I heard noises outside this morning and went out to find this--men working.  Well, actually, men making the hole around the manhole in our front yard bigger so they could do something to the big pipe it's connected to before filling and tamping the dirt and rocks back.  I know they'll be back because not only did they not fill it all up with soil and throw grass seed on it, they didn't fix the 4' of curb they broke when this whole mess began.  We're afraid it's going to be a long summer of loud noises, big trucks, and bad roads.  Yippee.  (the question needs to be asked:  why is there a manhole in our YARD when the one down the block is in the middle of the STREET?  do other people have manholes in their yards?  I don't think so.)



While taking a photo of one of Dad's roses I saw something move in there.  I peeled back the petals to find two Japanese beetles munching away down there.  Oh goodie.  The beetles are pretty, all shiny green and copper, but they turn my roses into shredded lace.  *sigh*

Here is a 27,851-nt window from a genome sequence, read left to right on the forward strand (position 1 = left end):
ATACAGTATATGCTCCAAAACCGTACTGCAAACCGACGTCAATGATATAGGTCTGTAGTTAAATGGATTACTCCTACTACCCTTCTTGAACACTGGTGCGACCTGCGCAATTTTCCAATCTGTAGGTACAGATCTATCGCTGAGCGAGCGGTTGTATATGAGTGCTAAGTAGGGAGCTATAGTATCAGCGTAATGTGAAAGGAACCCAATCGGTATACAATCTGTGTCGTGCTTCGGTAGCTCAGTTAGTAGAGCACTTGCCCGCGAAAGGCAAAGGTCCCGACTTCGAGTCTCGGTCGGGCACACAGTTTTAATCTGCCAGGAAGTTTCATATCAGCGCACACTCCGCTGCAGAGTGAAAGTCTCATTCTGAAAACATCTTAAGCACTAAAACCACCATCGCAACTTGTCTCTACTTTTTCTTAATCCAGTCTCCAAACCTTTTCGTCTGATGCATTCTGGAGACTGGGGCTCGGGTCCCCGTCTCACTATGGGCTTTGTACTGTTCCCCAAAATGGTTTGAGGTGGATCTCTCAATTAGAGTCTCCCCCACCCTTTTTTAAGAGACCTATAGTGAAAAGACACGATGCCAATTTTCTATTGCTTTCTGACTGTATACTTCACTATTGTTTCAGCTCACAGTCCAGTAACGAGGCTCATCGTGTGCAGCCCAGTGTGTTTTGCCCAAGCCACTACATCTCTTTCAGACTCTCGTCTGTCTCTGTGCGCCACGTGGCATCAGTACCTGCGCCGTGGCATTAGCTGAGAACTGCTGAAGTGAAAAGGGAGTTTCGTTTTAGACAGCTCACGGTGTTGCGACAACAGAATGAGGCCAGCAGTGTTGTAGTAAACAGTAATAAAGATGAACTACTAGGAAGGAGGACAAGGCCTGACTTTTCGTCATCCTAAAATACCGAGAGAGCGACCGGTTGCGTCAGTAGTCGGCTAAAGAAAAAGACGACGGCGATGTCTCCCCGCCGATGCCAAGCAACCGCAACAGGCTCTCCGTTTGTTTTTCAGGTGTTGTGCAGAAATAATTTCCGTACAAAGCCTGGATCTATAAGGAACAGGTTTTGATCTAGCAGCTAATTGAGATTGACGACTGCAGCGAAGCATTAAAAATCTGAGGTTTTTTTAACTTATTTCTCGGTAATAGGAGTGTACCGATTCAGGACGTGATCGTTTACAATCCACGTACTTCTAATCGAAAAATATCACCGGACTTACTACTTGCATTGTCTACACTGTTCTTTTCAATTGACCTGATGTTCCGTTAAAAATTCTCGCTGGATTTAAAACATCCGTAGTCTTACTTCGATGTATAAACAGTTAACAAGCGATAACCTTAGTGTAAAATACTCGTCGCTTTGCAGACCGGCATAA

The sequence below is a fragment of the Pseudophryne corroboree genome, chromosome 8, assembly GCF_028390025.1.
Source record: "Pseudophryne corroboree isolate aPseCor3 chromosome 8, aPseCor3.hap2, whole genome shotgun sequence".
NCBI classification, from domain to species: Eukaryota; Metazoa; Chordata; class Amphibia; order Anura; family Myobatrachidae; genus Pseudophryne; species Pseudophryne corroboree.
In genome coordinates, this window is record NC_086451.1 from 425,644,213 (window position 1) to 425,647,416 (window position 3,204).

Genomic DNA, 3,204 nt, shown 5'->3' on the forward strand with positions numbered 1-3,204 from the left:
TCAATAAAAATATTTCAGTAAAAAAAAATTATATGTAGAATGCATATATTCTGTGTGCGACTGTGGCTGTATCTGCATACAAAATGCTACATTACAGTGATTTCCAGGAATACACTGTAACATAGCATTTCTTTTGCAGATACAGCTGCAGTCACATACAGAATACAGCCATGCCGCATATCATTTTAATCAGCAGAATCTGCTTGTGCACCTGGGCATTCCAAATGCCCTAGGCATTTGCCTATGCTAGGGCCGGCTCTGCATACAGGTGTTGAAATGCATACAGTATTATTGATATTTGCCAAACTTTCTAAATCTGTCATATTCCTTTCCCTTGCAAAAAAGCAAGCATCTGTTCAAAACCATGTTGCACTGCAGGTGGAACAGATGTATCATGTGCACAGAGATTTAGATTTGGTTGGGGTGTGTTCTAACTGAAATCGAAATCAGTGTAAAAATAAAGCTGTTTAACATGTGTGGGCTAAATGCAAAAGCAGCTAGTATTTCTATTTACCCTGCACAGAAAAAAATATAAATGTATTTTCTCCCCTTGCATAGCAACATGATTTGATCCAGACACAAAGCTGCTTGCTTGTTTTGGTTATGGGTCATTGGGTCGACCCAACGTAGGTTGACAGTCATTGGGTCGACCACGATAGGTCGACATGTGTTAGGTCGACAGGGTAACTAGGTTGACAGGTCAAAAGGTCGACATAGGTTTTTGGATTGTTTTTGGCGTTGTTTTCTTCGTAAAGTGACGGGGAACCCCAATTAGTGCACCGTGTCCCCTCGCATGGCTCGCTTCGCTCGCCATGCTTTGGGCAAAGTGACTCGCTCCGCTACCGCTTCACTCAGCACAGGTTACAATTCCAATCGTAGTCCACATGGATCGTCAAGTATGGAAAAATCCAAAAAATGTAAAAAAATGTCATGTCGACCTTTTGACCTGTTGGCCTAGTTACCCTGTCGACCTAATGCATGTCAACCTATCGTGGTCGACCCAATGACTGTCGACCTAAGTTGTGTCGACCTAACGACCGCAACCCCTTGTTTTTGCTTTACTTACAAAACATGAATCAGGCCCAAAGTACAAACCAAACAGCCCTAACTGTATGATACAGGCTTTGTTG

The only way to console yourself when beetles are eating your roses is with chocolate so I baked a batch of Chocolate Covered Cherry cupcakes.  It's a very simple recipe, a Pillsbury Bake-Off contest winner from the '70s that the Cake Mix Doctor added a boiled chocolate glaze to.  Of course the recipe says to make the cake in a 9 x 13 pan but I wanted cupcakes (better portion control, you know, plus I can freeze the majority of them) which meant instead of just pouring the hot glaze over the warm cake and letting it spread out, I spooned it onto the cupcakes thereby drooling glaze between the cupcakes and the tin.  Durwood sat with a plastic knife and scraped most of it off into a custard cup.  I don't know what we'll do with the scrapings but it would have been a crime to let it go to waste.